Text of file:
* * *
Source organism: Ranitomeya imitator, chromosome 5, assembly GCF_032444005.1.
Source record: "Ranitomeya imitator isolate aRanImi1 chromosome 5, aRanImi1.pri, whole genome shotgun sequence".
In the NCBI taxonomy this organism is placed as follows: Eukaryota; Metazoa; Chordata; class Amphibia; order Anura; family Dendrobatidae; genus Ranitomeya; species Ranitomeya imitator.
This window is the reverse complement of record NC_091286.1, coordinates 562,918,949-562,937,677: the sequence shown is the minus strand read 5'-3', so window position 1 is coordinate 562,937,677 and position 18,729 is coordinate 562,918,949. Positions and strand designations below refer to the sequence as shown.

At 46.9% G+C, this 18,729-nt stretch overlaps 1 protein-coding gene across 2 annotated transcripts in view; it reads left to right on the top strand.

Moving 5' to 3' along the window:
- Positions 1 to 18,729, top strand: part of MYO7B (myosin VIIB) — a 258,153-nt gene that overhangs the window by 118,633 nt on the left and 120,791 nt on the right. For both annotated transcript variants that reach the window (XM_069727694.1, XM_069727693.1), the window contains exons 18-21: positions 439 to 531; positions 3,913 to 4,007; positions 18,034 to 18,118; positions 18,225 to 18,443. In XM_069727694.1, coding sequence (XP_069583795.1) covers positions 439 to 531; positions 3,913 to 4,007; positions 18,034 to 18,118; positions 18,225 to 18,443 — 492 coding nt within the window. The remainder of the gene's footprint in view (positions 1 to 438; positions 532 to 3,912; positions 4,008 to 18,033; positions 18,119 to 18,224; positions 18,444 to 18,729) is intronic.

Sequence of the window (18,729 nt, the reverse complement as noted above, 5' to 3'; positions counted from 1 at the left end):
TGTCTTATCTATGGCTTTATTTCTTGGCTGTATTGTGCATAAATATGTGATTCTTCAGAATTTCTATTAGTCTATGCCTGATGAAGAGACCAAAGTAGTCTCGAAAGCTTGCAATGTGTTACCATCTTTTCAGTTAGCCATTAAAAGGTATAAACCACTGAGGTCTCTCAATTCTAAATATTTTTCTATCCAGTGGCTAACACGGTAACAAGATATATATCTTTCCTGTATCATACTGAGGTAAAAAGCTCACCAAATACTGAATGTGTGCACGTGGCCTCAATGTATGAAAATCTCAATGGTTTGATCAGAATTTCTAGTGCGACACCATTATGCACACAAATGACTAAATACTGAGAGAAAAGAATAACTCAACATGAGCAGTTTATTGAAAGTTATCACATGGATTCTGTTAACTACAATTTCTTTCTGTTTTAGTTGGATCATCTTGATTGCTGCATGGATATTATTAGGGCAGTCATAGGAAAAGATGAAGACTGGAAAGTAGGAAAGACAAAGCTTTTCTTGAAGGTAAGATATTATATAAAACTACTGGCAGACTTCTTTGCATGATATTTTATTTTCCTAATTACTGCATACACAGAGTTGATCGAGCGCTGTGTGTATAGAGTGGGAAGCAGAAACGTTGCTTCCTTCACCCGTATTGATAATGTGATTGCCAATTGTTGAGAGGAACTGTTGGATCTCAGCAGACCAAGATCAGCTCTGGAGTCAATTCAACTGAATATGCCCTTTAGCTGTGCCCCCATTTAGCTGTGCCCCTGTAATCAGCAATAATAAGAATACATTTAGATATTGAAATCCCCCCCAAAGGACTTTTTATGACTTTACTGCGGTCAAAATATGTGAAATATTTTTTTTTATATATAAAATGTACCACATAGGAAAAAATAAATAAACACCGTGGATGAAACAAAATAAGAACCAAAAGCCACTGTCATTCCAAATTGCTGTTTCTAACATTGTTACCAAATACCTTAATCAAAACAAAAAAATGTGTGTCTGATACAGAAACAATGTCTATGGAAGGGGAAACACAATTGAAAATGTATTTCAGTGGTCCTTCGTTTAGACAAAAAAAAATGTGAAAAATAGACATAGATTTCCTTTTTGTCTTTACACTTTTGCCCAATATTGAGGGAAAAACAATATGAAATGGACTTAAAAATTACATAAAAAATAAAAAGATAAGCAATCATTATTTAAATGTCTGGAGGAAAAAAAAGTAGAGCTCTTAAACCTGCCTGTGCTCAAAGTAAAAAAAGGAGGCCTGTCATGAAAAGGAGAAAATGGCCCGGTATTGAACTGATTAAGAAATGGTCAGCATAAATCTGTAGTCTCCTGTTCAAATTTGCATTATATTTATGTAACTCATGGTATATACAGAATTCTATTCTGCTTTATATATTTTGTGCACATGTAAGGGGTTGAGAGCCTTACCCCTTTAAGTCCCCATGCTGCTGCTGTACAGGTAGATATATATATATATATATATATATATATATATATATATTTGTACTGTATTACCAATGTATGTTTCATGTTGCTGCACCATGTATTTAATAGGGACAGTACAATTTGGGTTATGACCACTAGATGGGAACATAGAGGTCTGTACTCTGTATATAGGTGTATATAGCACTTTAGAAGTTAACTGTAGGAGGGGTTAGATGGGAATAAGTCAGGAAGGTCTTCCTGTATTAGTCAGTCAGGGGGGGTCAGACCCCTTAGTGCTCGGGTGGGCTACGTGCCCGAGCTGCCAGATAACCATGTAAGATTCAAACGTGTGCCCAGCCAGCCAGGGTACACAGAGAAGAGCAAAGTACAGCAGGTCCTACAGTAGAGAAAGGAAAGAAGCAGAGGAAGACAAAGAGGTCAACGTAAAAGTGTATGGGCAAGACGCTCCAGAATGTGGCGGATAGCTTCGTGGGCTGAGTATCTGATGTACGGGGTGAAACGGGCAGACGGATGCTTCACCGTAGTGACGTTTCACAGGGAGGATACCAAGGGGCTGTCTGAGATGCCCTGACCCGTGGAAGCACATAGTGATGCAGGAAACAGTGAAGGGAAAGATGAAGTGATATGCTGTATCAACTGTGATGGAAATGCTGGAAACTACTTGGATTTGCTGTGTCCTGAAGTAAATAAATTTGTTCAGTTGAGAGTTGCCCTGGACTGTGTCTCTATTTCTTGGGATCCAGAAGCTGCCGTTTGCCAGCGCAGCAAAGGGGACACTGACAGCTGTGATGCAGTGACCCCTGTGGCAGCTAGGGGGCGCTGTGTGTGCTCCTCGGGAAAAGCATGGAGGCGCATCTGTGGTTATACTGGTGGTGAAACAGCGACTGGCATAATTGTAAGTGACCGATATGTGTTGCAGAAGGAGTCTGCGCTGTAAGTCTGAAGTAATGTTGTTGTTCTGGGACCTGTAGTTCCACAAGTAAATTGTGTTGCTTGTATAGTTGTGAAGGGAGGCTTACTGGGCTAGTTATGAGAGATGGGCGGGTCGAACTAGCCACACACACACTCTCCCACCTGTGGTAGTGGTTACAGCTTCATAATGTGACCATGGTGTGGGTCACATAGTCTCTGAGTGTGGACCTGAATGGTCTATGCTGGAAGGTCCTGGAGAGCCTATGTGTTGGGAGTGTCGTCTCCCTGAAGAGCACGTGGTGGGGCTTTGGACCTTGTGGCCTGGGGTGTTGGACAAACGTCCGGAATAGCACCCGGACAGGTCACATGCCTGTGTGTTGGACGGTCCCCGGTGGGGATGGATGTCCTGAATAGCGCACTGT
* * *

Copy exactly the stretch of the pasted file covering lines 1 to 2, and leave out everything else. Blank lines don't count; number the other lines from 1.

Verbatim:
Source organism: Ranitomeya imitator, chromosome 5, assembly GCF_032444005.1.
Source record: "Ranitomeya imitator isolate aRanImi1 chromosome 5, aRanImi1.pri, whole genome shotgun sequence".